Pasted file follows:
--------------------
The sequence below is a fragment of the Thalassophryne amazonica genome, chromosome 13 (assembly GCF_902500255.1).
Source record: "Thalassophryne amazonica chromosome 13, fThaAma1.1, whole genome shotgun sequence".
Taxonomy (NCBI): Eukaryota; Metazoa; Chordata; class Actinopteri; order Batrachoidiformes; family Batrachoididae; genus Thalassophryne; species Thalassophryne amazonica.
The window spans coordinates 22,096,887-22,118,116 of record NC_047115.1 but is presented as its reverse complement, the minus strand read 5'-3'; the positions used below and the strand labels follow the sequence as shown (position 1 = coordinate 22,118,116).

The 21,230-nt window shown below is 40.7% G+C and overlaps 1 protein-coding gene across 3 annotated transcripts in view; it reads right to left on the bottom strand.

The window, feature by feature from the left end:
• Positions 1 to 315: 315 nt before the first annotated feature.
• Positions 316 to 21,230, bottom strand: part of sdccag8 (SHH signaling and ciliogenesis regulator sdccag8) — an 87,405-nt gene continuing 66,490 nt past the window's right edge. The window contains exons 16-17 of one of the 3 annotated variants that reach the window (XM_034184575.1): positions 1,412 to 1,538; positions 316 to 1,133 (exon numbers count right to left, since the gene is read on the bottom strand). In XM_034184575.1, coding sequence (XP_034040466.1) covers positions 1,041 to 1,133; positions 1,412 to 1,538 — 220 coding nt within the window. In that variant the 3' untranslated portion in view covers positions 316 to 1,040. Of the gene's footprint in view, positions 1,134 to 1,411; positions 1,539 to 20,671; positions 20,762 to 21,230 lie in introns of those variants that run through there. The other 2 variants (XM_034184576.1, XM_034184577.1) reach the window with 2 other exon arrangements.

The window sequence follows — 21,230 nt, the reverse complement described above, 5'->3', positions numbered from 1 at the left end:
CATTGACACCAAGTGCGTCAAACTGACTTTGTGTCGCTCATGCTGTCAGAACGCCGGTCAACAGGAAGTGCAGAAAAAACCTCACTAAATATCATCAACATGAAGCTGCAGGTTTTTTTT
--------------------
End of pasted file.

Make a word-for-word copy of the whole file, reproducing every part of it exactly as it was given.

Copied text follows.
The sequence below is a fragment of the Thalassophryne amazonica genome, chromosome 13 (assembly GCF_902500255.1).
Source record: "Thalassophryne amazonica chromosome 13, fThaAma1.1, whole genome shotgun sequence".
Taxonomy (NCBI): Eukaryota; Metazoa; Chordata; class Actinopteri; order Batrachoidiformes; family Batrachoididae; genus Thalassophryne; species Thalassophryne amazonica.
The window spans coordinates 22,096,887-22,118,116 of record NC_047115.1 but is presented as its reverse complement, the minus strand read 5'-3'; the positions used below and the strand labels follow the sequence as shown (position 1 = coordinate 22,118,116).

The 21,230-nt window shown below is 40.7% G+C and overlaps 1 protein-coding gene across 3 annotated transcripts in view; it reads right to left on the bottom strand.

The window, feature by feature from the left end:
• Positions 1 to 315: 315 nt before the first annotated feature.
• Positions 316 to 21,230, bottom strand: part of sdccag8 (SHH signaling and ciliogenesis regulator sdccag8) — an 87,405-nt gene continuing 66,490 nt past the window's right edge. The window contains exons 16-17 of one of the 3 annotated variants that reach the window (XM_034184575.1): positions 1,412 to 1,538; positions 316 to 1,133 (exon numbers count right to left, since the gene is read on the bottom strand). In XM_034184575.1, coding sequence (XP_034040466.1) covers positions 1,041 to 1,133; positions 1,412 to 1,538 — 220 coding nt within the window. In that variant the 3' untranslated portion in view covers positions 316 to 1,040. Of the gene's footprint in view, positions 1,134 to 1,411; positions 1,539 to 20,671; positions 20,762 to 21,230 lie in introns of those variants that run through there. The other 2 variants (XM_034184576.1, XM_034184577.1) reach the window with 2 other exon arrangements.

The window sequence follows — 21,230 nt, the reverse complement described above, 5'->3', positions numbered from 1 at the left end:
CATTGACACCAAGTGCGTCAAACTGACTTTGTGTCGCTCATGCTGTCAGAACGCCGGTCAACAGGAAGTGCAGAAAAAACCTCACTAAATATCATCAACATGAAGCTGCAGGTTTTTTTT